It’s early, very early, in the morning, and you’re driving through town to pick up some groceries. Suddenly, there are cars backed up down the street—hundreds of them. They’re parked on curbs and piling into businesses’ lots. The license plates are from a panoply of states. All the owners of these cars are already lined up around the block to get their share of the limited-edition beers your local brewery (which doesn’t open for hours) is selling. This relatively new phenomenon is a “can release.”

Breweries have begun releasing small batches of fresh, new beers usually in four packs of 16 oz. cans, to devoted craft brew lovers, sometimes more than twice a month. They announce the can releases ahead of time through social media, and more specifically Instagram. More often than not, they completely sell out of the new beers just a few hours after they open for business. There is always a purchase limit, since the supply is so low. It’s not uncommon to see people with cases of beer already in tow when they arrive, as they plan to trade with other collectors after they’ve gotten their new products.

Social media has been invaluable to promotion for small brewers. On the website Reddit, there is an entire subgroup of users listing upcoming releases, with over 6,000 followers. By posting on Instagram, breweries give attendees the chance to plan their swaps ahead of time through the comment section. There are acronyms for different phrases that appear in users’ comments; for example, “ISO” means “in search of.” Beer trading has become more and more popular as breweries have expanded into experimental territory and flavor palettes, but more about that later.

The types of beer at can releases can vary, but it is almost always a New England style, hazy IPA. (There are exceptions; check out Burley Oak Brewing in Berlin, MD for their “J.R.E.A.M.” releases, which have garnered a huge cult following.) There’s a method to the madness behind releasing IPAs—their quality and typically bold flavor and hoppy-ness diminishes in a few weeks, making the day they are released the best time to buy them. You can be assured they were canned as recently as the night before. They don’t “expire” per say, but they do lose the freshness one expects when cracking one open.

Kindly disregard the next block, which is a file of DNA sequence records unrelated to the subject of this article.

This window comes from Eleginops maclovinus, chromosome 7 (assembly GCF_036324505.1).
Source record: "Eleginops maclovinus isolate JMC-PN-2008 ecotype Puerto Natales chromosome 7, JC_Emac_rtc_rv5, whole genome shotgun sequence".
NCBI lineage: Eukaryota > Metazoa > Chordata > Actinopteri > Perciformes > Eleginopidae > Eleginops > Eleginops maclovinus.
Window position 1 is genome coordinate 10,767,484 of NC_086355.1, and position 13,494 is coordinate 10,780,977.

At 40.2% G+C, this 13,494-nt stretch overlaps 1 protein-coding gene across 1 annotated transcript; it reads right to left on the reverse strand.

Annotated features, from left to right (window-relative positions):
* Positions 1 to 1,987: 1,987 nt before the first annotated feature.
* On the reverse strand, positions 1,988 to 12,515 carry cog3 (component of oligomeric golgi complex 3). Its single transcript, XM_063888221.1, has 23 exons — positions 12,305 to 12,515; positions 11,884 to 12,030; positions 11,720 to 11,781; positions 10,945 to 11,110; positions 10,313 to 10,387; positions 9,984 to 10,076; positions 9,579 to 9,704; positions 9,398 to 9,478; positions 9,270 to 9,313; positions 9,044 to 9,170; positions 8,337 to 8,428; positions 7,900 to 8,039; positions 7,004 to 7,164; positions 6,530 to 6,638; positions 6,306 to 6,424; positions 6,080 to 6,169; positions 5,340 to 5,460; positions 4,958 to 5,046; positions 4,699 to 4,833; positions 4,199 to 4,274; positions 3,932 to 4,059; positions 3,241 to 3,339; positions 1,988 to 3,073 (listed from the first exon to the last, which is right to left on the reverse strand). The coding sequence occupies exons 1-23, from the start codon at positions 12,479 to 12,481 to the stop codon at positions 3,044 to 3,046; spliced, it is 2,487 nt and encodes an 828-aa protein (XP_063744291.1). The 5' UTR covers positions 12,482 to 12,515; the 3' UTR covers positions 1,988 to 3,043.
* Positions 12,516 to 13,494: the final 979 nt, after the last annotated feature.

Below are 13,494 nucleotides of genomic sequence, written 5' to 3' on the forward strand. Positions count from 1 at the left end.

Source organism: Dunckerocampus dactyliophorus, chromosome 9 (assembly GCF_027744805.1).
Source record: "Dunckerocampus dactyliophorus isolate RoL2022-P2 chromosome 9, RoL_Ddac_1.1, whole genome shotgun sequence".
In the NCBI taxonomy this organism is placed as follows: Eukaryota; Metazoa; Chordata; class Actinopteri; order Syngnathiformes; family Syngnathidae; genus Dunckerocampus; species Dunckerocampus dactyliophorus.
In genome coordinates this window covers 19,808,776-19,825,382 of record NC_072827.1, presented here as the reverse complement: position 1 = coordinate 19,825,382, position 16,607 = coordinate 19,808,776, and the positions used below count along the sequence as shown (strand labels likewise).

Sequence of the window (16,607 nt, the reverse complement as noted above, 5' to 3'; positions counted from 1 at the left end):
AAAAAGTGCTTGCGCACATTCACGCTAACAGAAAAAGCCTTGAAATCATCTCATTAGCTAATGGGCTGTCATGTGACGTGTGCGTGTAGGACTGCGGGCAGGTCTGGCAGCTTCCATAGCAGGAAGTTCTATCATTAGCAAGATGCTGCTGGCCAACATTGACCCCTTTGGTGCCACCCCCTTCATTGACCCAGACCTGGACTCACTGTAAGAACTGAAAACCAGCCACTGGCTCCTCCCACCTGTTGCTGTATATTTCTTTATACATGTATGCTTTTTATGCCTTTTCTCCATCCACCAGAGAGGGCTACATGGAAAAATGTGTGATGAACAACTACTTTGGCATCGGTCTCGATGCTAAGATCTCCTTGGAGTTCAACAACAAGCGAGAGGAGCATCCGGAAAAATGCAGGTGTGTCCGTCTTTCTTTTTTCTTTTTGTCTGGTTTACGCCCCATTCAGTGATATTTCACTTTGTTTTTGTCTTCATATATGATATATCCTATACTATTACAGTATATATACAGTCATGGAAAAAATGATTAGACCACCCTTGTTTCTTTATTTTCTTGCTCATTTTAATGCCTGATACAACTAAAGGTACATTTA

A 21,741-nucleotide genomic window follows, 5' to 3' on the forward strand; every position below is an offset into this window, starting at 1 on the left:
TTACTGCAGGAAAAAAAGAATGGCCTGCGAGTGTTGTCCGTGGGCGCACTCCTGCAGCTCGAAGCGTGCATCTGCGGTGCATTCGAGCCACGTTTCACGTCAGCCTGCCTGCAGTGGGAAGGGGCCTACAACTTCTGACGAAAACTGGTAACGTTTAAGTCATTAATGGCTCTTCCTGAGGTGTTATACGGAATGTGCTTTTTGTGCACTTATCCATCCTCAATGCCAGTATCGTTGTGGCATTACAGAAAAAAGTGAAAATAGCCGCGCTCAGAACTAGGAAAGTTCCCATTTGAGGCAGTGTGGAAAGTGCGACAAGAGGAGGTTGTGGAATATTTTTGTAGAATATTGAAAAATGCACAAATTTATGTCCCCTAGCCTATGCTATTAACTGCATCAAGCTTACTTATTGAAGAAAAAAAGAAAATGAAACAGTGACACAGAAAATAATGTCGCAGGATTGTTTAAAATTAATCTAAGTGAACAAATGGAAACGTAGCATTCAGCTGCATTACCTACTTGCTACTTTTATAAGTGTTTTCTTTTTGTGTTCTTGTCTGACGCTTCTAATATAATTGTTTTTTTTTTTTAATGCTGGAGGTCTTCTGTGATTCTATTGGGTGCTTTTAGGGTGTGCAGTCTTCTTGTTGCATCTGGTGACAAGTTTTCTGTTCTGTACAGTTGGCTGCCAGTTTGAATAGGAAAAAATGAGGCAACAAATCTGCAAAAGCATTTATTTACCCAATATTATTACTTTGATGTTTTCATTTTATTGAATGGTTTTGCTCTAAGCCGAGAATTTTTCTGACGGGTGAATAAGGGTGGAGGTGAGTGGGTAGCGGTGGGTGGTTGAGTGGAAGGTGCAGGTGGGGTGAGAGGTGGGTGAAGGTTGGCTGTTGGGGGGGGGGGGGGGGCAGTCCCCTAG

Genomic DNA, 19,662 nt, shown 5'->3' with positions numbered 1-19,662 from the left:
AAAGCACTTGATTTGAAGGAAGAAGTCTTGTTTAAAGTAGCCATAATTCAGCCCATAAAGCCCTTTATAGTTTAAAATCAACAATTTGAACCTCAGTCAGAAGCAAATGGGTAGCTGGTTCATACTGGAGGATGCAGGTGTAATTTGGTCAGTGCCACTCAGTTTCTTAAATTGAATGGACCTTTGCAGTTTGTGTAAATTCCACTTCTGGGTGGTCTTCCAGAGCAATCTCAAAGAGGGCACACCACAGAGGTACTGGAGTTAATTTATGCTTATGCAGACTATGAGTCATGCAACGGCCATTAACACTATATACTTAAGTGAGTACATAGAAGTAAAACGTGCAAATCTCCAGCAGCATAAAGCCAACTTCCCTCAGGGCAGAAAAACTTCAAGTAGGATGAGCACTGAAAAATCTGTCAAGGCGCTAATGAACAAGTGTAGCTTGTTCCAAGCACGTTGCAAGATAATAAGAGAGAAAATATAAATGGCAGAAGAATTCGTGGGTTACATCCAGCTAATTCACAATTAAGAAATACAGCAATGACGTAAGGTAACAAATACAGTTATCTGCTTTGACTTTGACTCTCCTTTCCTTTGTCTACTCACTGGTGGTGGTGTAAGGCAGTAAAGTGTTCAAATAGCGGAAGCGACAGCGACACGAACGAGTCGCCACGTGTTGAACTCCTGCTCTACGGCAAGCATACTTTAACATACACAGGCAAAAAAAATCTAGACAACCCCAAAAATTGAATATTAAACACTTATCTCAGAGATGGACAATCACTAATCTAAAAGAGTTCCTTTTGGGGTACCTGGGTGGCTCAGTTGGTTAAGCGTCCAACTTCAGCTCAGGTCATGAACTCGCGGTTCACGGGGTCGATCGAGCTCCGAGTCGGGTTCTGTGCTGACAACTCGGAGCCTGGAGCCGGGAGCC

IPAs are the most produced of any type of craft beer, but these specialty releases will carry a higher price tag than a typical six pack, which is great for brewers. By selling directly to the customer at the brewery, they cut out of the cost of working with a distributor.

Unfortunately, the small batches of beer will sell out. Waiting in line doesn’Lot 10 Can Releaset necessarily guarantee you will get your haul of fresh releases. People will cue up for a release at 11 a.m. at 7 a.m. and still don’t get the chance to buy their share. It’s not a terrible idea to bring a folding chair with you; you may be in for a very lengthy wait. You also want to bring something to carry your beer away in; don’t count on the brewers having enough boxes for everyone.

burley oak can releaseThe hype and the social aspects of releases are almost more popular than the taste of the beer itself. Can releases are based on a vast interactive social network. #Beerrelease and #canrelease have been tagged over 36,000 times on Instagram. For brewers, the releases are a free brand awareness and advertising campaign, with social media users sharing and reposting, effectively doing all the work for them. After a few successful releases, all it takes is a post or two to retain and gain new followers. General speculation suggests that the nature of the release is what makes it exciting. The product is fleeting, and that means those who get their hands on the new beers count themselves lucky and win social media bragging rights.